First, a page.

Investors are likely already aware of the SPAC market’s uncanny ability to change on a dime. And this year’s SPAC market was nothing short of dynamic as we had periods where most shares traded below $10 to be followed up by weeks with record setting IPOs shortly thereafter (both in number and size of the IPOs).
We also saw our first SPAC since 2013 go to market with just a share (no warrant or right included in the unit) back on July 8th (Therapeutics Acquisition Corp. – RACA), which was one of 11 warrant-less IPOs in 2020. Yet while some teams took advantage of looser terms, others still had to sweeten their unit to satiate investors’ appetites. Less than four days before Dragoneer II upsized its IPO without a warrant, Better World took a “golden sombrero” where it downsized, increased warrant coverage, and added to trust all in the same filing.
All this is to say what investors intuitively already know to be true: there is a clear bifurcation of terms among SPAC teams coming to market. The higher profile, brand-name teams can IPO with relative ease, versus everyone else battling a tightening of terms in a crowded market. At a higher level, this has made the market a tough one to judge. It seems to have never been more difficult than it is right now to answer the question “How’s the SPAC market doing?”. At risk of oversimplifying one of the more nuanced corners of Wall Street, we have begun tracking weekly changes in SPAC S-1’s to gauge the market’s risk-appetite.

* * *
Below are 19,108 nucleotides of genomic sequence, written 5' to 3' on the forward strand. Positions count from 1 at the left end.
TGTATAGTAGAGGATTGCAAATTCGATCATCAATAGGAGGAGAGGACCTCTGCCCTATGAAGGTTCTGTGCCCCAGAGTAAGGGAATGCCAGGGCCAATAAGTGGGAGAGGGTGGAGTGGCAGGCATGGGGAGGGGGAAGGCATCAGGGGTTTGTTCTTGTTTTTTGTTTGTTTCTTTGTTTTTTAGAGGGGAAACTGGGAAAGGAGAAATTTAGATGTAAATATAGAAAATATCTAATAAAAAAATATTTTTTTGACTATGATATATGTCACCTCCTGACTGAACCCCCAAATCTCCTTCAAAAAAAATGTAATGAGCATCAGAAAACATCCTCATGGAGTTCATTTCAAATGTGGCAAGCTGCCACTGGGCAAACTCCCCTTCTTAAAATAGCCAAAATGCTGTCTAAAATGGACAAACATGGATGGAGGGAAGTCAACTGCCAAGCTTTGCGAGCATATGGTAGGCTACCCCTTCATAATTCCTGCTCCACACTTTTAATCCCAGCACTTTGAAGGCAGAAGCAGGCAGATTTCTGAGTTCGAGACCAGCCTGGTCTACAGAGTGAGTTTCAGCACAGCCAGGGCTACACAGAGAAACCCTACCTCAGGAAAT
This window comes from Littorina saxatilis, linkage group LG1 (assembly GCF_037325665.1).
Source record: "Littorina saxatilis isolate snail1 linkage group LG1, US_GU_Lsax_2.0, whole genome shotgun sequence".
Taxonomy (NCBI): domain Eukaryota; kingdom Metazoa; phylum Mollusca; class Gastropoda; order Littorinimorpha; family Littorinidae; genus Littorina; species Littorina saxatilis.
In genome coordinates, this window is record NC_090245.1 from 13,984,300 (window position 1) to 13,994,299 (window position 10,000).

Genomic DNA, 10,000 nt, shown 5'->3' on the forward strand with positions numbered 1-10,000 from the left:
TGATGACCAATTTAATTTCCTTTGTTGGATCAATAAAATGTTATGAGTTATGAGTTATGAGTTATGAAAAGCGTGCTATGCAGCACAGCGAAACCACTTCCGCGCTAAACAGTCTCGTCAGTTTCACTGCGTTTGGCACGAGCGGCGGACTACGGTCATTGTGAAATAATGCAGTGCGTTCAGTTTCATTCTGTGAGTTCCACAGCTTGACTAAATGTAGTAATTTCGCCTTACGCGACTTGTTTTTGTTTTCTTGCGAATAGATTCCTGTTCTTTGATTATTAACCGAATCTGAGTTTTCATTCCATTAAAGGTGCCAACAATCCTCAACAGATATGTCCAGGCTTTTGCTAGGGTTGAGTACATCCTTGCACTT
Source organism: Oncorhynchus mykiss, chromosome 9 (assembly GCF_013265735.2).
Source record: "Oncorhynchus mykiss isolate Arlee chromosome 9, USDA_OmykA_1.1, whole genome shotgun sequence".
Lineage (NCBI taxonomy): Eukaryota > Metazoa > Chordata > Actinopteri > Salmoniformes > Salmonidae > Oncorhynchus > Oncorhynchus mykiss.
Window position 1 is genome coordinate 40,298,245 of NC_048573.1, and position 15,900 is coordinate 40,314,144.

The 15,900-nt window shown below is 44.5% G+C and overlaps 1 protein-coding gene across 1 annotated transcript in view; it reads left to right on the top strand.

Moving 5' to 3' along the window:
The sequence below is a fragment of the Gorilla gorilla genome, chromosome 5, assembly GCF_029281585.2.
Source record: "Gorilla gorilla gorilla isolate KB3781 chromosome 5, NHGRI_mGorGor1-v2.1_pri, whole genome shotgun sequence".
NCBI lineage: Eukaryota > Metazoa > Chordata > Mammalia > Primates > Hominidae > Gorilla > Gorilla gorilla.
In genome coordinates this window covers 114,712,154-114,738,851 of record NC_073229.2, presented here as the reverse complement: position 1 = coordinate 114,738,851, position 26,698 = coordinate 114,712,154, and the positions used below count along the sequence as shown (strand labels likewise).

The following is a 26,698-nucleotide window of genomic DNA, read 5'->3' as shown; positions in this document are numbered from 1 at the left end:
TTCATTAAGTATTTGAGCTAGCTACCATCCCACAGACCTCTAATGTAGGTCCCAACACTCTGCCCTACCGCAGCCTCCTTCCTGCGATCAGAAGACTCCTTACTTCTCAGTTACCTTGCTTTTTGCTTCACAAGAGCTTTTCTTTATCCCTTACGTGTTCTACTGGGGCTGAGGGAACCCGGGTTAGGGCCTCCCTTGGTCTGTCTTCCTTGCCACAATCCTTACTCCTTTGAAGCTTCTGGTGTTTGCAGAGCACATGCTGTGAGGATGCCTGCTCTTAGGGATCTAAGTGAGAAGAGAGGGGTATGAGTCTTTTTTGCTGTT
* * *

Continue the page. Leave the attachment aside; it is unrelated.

Specifically, the “tracker” follows every SPAC on file to IPO, from the first S-1 to the prospectus. At the end of every week, we tally each SPAC’s offering amount, warrants & rights in the unit, duration of the trust (in months), and the trust’s funding percentage.
We’ve been tracking week over week changes since October 23rd, where a downsize, more dilutive securities, additions to trust, and shortening duration are all negative changes. The reverse logic would indicate positive changes. Each week the output below shows the positive and negative changes, as well as the “no changes”.
The output allows us to track whether there were more positive changes than negative changes, as well as create a diffusion methodology, similar to the PMI and ISM indices many investors watch. The diffusion oscillates around 50.0 as it assigns a 1.0 value to all positive changes, a 0.5 value to “no changes”, and a 0.0 value to negative changes. Readings above 50.0 would therefore indicate SPAC terms were loosening on the week, while a reading below 50.0 signals tightening.
Further, comparing data points week over week could show comparatively whether or not terms are loosening or tightening further. Last week’s reading of 50.7, for instance, showed terms were still loosening, though at a smaller clip than the high seen two weeks prior.
SPAC IPO TERMS TRACKER
Perhaps this is stating the obvious, but the last three weeks have seen a significant loosening in terms. It was also the smallest number of term changes (five) since the week of the election. The above chart shows our diffusion index (blue line) broke above 50 for the first time the week of December 11th since we began tracking the data the week of October 23rd. During this time, we saw many SPACs coincidentally rise above their cash in trust amount, suggesting greater risk-appetite from investors, and confirmed by the rise in IPO proceeds week-over-week.
At this point it is too early to tell if our diffusion index will be dubbed a leading indicator, but at the very least it can serve as a coincident barometer for SPAC teams, allocators and bankers looking to gauge risk appetite. And for those writing their year-end letters to clients, we hope the graphic helps put pen to paper.
We plan to publish the above chart every week going forward on the SPAC Statistics page.